As China embarks on a new wave of opening up state-dominated industries to private capital, foreign firms will largely be kept out and authorities are likely to look to institutions like domestic pension funds and insurers.

State giants China National Petroleum Corporation (CNPC), Sinopec Corp and China Railway Corporation have said they were seeking investments from private capital and also social capital, or funds sourced from pension funds and insurance companies.

“I think those are going to be the key groups that the SOEs (state-owned enterprises) will first partner up with,” said Sun Lijian, deputy director of the School of Economics at Fudan University.

“It will also fit in with Beijing’s strategy to diversify investment channels for its vast, locally managed pension funds.”

The move reflects China’s desire to avoid adding further debt on to the federal government’s books while injecting much-needed cash into vital sectors, but without ceding control.

On Wednesday, Premier Li Keqiang said on the opening day of the annual parliament session on Wednesday that the fiscal deficit would be maintained at 2.1 percent of GDP in 2014, the same as last year.

Analysts said recent announcements by some of China’s largest state-owned enterprises to diversify ownership provides a hint of Beijing’s public-private partnership model as it opens up its petroleum, railway, finance, power and telecom sectors to private investors for the first time.

Investments by local insurers and pension funds will not only allow Beijing to tap into massive savings to fund investments as economic growth slows, but it will also allow these institutions to diversify their portfolio away from a dependence on bonds and other fixed income products.

Assets under management in China’s pension system totalled $1.2 trillion at the end of 2012, according to newspaper reports.

Insurance companies had assets of 8.289 trillion yuan ($1.36 trillion) at the end of 2013, official data shows. Invested funds totalled 7.687 trillion yuan, of which 29 percent was in bank deposits, 43 percent in bonds, and 10 percent in stocks and related securities.


For the energy sector, however, analysts said there would be more opportunities for foreign players in areas where they have technological advantages, particularly in the development of unconventional gas resources.

“In areas where the SOEs lack the technological know-how, they will open the doors to foreign companies, otherwise the priority is still local companies,” said Michael Yuk, a senior energy analyst at China Merchants Securities.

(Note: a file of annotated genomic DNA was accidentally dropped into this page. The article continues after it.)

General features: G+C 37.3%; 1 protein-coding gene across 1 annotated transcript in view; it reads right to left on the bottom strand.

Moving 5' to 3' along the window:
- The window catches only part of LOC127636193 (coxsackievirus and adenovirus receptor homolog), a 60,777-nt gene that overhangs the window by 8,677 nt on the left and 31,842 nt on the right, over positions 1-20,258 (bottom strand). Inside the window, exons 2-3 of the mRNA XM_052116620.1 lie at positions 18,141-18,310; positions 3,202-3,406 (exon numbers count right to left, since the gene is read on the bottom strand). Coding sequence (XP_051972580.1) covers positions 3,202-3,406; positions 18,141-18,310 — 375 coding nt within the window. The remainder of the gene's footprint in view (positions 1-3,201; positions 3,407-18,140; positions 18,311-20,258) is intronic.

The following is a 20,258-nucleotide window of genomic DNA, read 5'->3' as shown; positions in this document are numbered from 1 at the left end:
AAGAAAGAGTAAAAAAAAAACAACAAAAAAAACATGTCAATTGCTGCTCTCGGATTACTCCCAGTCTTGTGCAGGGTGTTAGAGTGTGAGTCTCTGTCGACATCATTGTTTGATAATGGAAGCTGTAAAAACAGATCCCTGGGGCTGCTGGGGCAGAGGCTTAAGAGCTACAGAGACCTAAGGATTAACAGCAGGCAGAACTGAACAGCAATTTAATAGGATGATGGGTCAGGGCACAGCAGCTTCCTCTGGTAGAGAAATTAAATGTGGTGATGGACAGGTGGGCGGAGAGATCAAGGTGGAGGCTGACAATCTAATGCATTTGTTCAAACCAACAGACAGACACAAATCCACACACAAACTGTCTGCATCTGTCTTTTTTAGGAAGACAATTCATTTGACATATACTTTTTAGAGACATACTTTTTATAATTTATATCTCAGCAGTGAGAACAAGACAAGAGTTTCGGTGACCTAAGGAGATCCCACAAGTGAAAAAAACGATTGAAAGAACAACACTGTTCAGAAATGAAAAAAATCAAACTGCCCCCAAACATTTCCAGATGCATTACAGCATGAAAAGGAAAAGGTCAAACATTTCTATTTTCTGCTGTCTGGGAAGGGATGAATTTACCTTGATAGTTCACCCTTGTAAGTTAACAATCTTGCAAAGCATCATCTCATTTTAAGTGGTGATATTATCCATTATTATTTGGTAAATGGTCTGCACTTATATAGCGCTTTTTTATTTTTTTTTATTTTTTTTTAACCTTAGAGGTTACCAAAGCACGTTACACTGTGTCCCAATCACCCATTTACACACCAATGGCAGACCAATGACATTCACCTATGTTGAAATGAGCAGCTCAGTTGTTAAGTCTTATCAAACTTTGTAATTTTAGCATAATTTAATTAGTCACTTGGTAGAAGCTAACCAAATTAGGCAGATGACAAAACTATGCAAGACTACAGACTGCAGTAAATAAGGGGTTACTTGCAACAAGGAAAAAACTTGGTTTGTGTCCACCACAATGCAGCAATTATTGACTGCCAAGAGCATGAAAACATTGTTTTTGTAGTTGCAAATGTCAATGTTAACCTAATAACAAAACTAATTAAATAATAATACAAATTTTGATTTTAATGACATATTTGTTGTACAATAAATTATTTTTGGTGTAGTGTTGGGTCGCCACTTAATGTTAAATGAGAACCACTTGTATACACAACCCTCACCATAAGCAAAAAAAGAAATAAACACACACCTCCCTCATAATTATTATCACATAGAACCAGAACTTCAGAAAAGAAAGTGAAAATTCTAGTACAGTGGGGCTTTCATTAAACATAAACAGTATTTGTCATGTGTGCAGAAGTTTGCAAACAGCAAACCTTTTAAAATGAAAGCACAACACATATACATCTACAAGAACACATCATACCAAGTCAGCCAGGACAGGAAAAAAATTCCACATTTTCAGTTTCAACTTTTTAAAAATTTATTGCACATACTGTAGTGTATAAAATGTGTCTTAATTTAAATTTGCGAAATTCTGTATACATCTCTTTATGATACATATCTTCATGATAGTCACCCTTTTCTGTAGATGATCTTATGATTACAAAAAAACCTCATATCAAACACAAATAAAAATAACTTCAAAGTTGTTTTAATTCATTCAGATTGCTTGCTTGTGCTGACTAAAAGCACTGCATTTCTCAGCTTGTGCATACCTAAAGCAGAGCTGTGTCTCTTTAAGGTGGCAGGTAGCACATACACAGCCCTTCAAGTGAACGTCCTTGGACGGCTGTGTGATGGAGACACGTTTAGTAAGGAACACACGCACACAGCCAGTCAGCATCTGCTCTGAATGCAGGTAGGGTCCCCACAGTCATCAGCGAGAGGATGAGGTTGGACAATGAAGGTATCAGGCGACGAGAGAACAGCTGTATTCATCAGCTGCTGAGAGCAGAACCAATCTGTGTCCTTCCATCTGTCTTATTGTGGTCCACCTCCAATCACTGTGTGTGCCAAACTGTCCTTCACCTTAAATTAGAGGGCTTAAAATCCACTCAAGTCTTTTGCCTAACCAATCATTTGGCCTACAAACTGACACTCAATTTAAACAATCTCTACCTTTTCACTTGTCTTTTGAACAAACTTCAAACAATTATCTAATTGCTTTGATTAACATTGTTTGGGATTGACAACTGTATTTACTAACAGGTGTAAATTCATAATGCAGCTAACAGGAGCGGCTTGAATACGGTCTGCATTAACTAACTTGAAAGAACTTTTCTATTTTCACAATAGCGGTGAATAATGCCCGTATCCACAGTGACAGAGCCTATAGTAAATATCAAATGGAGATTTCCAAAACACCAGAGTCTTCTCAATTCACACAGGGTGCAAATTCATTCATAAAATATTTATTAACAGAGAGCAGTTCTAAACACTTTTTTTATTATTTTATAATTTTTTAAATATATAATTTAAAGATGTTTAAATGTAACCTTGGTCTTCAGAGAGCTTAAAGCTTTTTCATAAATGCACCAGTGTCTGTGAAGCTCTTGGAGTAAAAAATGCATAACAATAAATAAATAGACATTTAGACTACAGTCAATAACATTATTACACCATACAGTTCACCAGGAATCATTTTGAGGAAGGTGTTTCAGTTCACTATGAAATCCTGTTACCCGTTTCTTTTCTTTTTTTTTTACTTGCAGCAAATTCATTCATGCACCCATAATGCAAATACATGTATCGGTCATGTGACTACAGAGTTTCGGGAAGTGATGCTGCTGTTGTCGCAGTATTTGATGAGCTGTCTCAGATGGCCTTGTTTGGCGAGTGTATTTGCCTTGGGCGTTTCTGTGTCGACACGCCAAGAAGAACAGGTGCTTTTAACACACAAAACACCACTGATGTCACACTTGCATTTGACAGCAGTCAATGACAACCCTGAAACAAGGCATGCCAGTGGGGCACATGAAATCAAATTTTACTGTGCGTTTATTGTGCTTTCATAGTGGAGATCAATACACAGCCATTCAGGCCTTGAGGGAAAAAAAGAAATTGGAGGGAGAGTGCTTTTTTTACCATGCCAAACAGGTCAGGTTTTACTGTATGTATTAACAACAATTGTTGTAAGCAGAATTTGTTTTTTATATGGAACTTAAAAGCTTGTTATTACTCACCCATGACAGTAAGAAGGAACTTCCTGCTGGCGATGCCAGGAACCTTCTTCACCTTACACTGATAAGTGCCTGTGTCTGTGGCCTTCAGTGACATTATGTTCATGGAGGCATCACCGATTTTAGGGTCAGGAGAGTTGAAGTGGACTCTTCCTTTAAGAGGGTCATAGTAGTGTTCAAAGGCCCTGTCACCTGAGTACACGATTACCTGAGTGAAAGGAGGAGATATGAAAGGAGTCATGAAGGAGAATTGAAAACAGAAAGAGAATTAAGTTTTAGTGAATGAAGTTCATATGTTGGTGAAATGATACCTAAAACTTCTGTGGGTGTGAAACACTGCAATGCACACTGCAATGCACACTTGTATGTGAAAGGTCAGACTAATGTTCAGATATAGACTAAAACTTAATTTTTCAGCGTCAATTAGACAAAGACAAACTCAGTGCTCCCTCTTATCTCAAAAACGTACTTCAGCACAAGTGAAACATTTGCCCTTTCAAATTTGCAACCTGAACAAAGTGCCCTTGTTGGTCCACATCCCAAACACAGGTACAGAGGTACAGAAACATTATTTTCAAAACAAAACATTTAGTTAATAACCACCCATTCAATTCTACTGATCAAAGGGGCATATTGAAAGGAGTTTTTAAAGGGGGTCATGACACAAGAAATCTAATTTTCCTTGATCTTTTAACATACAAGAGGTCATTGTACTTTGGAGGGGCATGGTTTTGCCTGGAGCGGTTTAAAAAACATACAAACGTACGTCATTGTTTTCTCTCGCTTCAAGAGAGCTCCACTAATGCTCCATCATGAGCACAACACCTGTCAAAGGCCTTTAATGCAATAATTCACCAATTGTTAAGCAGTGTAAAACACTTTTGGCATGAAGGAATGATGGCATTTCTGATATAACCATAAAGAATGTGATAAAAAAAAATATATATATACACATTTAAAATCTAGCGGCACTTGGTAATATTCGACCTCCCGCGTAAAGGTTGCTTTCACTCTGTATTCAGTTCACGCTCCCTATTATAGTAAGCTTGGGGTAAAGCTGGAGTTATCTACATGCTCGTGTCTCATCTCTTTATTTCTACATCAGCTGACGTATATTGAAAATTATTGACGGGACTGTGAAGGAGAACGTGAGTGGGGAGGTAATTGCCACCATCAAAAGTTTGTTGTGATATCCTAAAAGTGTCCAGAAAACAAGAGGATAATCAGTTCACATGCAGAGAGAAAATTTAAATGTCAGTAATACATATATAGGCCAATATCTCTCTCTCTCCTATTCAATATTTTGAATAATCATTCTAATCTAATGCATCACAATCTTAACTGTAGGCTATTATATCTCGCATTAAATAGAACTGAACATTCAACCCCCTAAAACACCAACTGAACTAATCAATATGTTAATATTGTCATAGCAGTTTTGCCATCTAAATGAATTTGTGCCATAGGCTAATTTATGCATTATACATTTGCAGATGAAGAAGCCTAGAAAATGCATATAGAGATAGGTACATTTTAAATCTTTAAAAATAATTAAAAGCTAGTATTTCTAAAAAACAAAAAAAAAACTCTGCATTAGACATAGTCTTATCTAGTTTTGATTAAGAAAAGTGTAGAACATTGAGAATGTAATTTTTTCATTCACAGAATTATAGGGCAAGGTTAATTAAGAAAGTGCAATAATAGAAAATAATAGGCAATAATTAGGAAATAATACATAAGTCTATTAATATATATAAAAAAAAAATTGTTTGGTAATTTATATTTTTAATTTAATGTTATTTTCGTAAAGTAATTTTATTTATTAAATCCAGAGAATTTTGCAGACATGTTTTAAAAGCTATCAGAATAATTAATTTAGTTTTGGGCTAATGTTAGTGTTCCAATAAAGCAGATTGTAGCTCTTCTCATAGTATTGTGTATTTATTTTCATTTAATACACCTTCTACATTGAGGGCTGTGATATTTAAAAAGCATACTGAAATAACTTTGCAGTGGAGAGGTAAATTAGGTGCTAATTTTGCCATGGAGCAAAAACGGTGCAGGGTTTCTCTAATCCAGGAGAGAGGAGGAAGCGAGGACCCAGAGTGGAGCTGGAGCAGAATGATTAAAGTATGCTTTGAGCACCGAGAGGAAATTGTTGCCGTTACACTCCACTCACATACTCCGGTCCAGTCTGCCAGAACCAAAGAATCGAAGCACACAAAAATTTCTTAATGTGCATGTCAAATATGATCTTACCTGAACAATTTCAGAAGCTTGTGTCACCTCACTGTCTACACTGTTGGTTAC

Sinopec, Asia’s biggest oil refiner, said last month that it would sell up to 30 percent of its marketing arm, which owns more than 30,000 petrol stations, in a multi-billion dollar asset restructuring.

While analysts said Sinopec could bring in strategic foreign players, such as Royal Dutch Shell or BP, executives at overseas energy firms are less sanguine.

“None (of the international energy companies) have the illusion that Sinopec will reach out to us in its divestment … there’s no such possibility,” said an official with a global energy firm, adding that fuel retailing is a sector where Beijing wants to limit foreign participation.

State-owned China Railway Corporation plans to seek private investment for a railway development fund that could be launched this year, the Shanghai Securities News reported on Thursday.

Details of the investment fund are still being formulated and a framework may be established by the first half of this year, deputy general manager Peng Kaizhou was quoted as saying.

Peng said the company was considering setting up a national rail development fund, with a fixed rate of return, or establishing an investment fund for specific projects.

China has pledged to speed up railway investment to help shore up the slowing economy. China Railway Corporation, set up in March to take over the defunct railway ministry’s businesses, will spend over $100 billion on more than 6,600 km (4,100 miles) of new railway lines this year, state news agency Xinhua said.

Over the last 20 years, China has gradually introduced private investment and Western-style management to its state firms and turned the country’s biggest government conglomerates into stock market-listed shareholding firms.

But it has maintained control, especially on firms in the crucial energy and infrastructure sectors.